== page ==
cdoral in another post mentions node.js. I have been following this project for a while so I thought I’d write a little blurb about it and include a few links for further and more in-depth information. Coincidentally, the Node Summit was held this week in SF, so there may be interesting and fresh material coming from there soon.

First things first: I have played with node.js for little experiments but haven’t yet found an opportunity to put it to real, production use. Version 0.6 addressed some of my questions about its capabilities and performance, and it is already being used on production servers for many traffic-heavy sites like eBay or LinkedIn, so it’s clearly gone beyond the experimental stage. If you are building a web service today, node.js is a technology you should consider.

Node is a stand-alone executable that will run a JavaScript file passed on the command line:

node app.js

Your JavaScript program can use the standard JavaScript libraries (Math, etc) and a bunch of node-specific libraries. In most cases, your program will enter an infinite event loop and start receiving, processing and responding to network requests.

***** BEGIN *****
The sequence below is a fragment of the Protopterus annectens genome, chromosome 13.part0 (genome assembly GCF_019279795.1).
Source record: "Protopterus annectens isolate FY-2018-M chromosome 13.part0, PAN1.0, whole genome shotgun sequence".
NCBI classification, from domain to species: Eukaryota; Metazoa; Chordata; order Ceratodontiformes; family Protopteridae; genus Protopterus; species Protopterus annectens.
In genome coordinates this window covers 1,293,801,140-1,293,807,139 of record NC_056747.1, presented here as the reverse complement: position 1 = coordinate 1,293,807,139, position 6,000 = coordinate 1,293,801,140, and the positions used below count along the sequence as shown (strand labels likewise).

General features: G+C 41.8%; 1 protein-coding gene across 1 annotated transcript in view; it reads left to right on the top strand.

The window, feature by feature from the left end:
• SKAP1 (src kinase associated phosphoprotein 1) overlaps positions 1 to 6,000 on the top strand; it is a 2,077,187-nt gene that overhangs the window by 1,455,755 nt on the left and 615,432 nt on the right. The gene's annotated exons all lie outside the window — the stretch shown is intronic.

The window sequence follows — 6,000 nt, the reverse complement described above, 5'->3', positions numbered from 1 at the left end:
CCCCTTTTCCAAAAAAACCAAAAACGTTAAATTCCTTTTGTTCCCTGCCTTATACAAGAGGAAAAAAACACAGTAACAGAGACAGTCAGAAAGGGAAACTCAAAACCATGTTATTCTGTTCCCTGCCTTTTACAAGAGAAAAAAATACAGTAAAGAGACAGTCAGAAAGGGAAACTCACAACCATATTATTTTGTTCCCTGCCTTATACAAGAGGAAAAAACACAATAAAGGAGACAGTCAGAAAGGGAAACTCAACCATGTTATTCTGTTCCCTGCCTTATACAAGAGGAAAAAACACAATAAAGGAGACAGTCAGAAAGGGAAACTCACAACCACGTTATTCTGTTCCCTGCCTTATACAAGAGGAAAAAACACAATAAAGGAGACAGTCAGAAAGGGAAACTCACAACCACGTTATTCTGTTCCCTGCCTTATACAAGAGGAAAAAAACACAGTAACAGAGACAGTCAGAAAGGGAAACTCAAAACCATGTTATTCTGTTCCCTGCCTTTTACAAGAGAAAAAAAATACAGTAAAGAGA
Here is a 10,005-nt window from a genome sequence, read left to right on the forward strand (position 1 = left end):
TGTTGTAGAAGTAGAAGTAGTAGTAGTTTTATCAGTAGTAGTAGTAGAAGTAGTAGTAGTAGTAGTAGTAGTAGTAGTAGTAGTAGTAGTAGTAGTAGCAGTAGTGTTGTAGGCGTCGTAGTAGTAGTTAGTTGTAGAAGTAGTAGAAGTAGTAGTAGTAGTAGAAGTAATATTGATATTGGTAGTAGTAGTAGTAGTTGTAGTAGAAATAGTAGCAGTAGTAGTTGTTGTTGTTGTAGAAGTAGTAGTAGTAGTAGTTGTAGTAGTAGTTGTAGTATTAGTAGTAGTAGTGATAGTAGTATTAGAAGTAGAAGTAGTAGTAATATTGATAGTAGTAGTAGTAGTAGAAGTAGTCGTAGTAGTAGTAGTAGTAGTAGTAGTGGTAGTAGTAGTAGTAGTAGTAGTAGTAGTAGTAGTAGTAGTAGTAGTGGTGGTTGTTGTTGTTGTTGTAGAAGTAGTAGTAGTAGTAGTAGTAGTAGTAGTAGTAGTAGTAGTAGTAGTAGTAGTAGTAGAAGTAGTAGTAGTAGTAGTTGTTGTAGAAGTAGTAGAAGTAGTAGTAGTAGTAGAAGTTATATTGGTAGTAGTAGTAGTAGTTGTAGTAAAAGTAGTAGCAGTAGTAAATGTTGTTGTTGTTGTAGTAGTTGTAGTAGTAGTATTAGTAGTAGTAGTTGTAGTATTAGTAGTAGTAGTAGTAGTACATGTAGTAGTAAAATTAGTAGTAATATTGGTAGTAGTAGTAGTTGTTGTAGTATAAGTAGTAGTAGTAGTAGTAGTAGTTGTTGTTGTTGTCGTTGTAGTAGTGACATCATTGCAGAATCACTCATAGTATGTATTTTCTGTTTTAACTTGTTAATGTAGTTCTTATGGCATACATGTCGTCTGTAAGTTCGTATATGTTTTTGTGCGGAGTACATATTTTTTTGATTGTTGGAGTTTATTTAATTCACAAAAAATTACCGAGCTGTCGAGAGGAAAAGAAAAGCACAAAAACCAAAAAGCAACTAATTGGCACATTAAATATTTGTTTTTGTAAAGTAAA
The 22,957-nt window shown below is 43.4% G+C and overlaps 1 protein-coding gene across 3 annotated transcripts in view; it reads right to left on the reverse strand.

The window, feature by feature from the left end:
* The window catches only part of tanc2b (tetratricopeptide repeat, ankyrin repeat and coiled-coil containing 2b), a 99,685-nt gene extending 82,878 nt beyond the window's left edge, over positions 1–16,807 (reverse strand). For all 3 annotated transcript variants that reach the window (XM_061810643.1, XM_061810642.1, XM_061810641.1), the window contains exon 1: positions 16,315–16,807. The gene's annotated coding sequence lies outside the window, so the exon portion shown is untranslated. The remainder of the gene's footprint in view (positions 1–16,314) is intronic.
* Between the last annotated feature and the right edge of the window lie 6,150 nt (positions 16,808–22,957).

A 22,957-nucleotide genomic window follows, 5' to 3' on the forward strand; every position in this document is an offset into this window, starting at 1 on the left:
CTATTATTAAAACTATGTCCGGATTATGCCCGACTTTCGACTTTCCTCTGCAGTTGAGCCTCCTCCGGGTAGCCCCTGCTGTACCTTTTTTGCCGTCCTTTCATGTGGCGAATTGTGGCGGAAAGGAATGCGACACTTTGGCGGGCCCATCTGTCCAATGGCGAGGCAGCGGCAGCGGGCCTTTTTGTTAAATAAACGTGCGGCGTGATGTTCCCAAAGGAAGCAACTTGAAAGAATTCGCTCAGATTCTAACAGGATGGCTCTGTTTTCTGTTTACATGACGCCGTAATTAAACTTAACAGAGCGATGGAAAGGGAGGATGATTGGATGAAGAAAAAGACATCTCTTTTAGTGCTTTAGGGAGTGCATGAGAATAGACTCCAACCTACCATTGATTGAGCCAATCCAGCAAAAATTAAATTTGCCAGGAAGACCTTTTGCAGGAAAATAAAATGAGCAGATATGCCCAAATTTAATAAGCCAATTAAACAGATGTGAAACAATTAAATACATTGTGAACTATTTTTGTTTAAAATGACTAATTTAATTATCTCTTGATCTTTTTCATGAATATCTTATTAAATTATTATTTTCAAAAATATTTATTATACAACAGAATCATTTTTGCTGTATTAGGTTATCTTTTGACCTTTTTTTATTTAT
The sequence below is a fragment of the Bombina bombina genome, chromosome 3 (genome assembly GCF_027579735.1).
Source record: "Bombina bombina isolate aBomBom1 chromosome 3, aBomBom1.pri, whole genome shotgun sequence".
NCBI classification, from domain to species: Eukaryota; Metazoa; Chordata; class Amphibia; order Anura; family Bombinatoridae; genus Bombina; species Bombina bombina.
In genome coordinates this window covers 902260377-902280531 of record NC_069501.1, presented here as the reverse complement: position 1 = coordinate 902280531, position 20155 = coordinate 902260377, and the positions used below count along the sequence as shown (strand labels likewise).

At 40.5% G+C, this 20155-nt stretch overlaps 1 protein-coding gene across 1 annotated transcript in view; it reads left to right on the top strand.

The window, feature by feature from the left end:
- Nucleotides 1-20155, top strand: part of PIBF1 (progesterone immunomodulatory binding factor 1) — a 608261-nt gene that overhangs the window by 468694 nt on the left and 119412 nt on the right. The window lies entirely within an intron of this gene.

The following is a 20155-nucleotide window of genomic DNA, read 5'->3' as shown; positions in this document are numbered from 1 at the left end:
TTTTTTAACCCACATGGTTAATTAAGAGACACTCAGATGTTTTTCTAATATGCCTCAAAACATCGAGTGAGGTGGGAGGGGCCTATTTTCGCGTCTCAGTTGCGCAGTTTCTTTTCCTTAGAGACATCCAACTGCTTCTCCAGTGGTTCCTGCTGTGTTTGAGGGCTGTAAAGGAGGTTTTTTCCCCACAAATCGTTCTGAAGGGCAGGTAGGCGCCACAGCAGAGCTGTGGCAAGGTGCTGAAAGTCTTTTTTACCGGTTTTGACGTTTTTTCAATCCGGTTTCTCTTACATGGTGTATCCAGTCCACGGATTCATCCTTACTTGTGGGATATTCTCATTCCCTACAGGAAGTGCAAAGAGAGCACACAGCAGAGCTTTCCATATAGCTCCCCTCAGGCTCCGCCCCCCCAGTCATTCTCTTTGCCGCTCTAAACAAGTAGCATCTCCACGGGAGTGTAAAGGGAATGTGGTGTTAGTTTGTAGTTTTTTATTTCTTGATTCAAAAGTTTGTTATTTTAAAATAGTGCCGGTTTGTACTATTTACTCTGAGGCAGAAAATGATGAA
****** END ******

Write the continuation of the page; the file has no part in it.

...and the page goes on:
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Text Editors

Programmers spend most of our time in front of a text editor. Whether it is a standalone editor, or one integrated in an IDE, that’s just what we do.

Back in MS-DOS days, my editor of choice was QEdit, later renamed to The Semware Editor. I loved its configurability, and remapped pretty much everything in it to suit my preferences. Around that time I was also working on Unix systems and used vi there, although only for short editing sessions. I had been exposed to Emacs multiple times (starting with MicroEmacs on the Atari ST), but I could never get comfortable with its crazy keyboard combos.

After Windows 95 came and became my regular environment, the best choice was Ultraedit. Very soon, Microsoft Visual Studio became the compiler and IDE of choice for Win95 development, and its built-in editor proved quite powerful, so I would use Ultraedit for editing files that were not C++. Continue reading